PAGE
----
The first major attempt to organize workers on a national scale was the Knights of Labor in 1869. Originally a secret organization created by garment factory workers, the Knights of Labor became open to all workers, which included women, African Americans, and farmers. The Knights grew slowly until after the massive railroad strike in 1885 against Jay Gould, when workers walked out on the job due to pay cuts.[7] Within a year, 500,000 more people joined. The Knights of labor took a political stand as they sought an eight-hour work day, the elimination of child labor, better sanitary conditions, higher wages to match their hard work, and other reforms. The Knights of Labor fell apart after a violent incident in the Haymarket Square in Chicago. Local anarchists got together for a protest meeting to discuss the strike at the McCormick Harvester Company, but soon police showed up to disband the meeting causing someone to throw a bomb that killed multiple policemen.[8]

Despite the fall of the Knights of Labor, the labor movement continued and was taken over by the American Federation of Labor (AFL). Unlike the Knights of Labor, the AFL, under Samuel Gompers, only supported skilled workers. Gompers' key goals were similar to the Knights of Labor's as they wanted increased wages, reducing working hours and improved working conditions. Gompers helped the labor movement to turn away from the socialist ideals that earlier labor groups had embraced, and turned it into an apolitical movement.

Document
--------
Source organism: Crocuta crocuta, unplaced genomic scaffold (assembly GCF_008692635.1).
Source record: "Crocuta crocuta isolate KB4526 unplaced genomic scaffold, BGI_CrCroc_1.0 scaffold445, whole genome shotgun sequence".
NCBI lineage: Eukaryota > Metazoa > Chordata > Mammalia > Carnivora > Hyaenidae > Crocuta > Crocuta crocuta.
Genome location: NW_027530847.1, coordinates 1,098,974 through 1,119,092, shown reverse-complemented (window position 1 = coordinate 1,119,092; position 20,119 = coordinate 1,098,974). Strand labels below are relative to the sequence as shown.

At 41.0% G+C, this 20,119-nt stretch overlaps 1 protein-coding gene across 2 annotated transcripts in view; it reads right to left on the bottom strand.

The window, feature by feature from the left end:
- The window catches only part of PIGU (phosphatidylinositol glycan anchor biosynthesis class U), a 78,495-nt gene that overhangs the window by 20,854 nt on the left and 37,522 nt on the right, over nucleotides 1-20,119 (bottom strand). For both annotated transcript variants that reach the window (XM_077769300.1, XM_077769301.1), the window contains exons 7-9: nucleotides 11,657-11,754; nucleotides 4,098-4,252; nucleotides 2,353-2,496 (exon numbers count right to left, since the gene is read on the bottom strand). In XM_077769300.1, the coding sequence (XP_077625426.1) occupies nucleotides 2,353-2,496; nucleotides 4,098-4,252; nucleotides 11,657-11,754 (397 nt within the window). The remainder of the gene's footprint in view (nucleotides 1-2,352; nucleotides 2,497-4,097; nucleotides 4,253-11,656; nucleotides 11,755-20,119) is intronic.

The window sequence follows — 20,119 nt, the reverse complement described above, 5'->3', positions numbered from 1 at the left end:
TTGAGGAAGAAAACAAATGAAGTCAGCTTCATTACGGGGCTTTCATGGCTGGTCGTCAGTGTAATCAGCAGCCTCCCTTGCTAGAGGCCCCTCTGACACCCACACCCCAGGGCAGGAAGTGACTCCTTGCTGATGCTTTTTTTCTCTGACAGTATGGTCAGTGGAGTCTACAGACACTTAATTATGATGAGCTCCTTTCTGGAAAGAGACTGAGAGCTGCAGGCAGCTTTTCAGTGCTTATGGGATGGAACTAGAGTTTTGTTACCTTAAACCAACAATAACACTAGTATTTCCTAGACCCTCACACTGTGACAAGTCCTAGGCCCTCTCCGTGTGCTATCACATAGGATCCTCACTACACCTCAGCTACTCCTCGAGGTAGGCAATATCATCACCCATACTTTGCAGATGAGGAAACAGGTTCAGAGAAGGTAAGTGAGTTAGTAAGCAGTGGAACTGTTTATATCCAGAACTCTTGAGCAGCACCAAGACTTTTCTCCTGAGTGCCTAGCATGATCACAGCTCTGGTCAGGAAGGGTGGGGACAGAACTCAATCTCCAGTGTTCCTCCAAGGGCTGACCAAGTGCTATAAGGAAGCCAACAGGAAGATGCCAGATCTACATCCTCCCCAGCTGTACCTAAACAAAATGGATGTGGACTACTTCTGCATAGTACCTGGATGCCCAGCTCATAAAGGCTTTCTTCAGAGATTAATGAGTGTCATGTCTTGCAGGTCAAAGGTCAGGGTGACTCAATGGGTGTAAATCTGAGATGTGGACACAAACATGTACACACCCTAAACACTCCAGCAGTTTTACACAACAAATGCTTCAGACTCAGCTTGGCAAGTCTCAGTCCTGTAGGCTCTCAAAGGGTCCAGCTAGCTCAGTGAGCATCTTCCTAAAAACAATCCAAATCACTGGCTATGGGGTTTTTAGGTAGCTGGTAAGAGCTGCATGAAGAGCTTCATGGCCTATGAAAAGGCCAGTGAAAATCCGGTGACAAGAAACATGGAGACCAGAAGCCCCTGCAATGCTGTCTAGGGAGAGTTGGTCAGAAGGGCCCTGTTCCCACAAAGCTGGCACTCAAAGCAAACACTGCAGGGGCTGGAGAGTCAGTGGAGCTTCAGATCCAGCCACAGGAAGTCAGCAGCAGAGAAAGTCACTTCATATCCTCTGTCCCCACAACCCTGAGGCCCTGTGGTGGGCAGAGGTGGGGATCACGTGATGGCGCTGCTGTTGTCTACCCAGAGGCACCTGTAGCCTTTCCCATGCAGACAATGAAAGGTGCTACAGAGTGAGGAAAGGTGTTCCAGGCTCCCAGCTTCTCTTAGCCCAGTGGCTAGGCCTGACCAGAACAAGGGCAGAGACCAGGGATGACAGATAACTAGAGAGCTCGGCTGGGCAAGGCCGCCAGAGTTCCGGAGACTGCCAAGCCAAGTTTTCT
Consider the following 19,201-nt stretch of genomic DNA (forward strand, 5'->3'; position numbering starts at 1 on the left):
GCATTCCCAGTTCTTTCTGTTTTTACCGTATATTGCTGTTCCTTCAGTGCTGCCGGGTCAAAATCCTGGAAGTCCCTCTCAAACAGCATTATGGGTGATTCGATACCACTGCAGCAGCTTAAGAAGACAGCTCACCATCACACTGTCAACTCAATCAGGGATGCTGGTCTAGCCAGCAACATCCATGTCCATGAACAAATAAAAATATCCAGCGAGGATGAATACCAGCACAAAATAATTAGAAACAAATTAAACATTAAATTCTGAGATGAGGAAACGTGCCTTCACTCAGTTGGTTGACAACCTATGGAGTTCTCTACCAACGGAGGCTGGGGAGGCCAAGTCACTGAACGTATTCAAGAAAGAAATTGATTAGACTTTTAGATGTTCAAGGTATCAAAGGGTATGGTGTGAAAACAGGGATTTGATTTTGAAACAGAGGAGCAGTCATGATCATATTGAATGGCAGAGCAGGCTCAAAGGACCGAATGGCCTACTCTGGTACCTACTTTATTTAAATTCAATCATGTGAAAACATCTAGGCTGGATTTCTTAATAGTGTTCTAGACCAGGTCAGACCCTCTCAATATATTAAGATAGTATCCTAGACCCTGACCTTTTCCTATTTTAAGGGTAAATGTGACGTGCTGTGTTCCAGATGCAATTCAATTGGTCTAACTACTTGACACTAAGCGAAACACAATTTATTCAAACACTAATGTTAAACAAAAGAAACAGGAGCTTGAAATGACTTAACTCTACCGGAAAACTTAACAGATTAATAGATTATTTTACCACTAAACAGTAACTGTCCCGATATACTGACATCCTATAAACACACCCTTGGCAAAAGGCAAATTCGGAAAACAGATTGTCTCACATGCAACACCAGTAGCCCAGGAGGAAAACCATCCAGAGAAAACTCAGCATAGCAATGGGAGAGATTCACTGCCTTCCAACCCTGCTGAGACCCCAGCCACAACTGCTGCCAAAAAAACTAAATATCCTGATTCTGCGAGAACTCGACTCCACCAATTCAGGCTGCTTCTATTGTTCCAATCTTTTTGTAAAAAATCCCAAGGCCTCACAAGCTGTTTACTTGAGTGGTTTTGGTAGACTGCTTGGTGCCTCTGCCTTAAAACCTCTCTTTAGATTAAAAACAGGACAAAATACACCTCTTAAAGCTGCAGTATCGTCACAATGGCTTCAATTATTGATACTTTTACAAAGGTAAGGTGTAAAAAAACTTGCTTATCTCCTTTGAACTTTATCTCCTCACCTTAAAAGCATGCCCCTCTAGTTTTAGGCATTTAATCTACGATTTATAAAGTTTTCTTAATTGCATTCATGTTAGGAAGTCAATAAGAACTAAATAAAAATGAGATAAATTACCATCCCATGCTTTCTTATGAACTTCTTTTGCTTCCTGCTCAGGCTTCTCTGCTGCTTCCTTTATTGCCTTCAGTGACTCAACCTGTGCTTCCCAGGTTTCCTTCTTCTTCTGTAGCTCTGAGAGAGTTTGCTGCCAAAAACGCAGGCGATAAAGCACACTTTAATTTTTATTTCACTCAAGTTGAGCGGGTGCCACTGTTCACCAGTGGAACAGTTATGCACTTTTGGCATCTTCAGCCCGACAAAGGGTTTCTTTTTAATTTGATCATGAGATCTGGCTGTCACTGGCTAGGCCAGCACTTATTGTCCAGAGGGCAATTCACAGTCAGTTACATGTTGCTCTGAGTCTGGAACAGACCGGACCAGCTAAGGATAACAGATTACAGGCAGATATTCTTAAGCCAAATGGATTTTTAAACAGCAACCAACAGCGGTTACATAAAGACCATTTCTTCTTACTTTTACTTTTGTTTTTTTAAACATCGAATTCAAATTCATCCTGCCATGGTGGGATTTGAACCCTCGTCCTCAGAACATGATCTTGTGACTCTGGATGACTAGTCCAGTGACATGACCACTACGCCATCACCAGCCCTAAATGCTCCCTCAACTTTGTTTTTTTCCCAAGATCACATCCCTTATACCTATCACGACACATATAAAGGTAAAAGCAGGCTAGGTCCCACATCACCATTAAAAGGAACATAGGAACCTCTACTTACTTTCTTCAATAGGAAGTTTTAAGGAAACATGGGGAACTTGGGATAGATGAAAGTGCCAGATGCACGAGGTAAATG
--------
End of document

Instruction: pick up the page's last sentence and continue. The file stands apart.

George Pullman, founder and president of the Pullman Palace Car Company, required his workers live in Pullman City and pay him rent to live there. Due to the depression at the time, Pullman cut workers' pay while still expecting the workers to pay the same price as before in rent. Three thousands of Pullman's workers went on a wildcat strike. A majority of the workers on strike belonged to the American Railroad Union (ARU), which was founded by Eugene Debs. Debs, a railroad fireman, created the union as he witnessed the poor working conditions of fellow railroad workers. The men all worked for low wages and some became injured or killed because of unsafe equipment. As a result of the cut wages, ARU members refused to let any train with a Pullman car to move. Hordes of ARU supporters wanted to aid in the strike and began stopping trains. Quickly, there was no trains moving west of Chicago. Railroad companies tried spreading lies about Deb and the ARU. This only angered strikers. and Many of those supporting the strike stopped trains, smashed switches, and started to set fire to whatever would burn. Another crowd of rioters stopped soldiers accompanying a train. This caused a lot of casualties and well as people injured from bullets. Soon President Cleveland sent in Federal troops to put an end to the strike. This is a major part of history as it was the first time the federal army was sent in to break up a strike.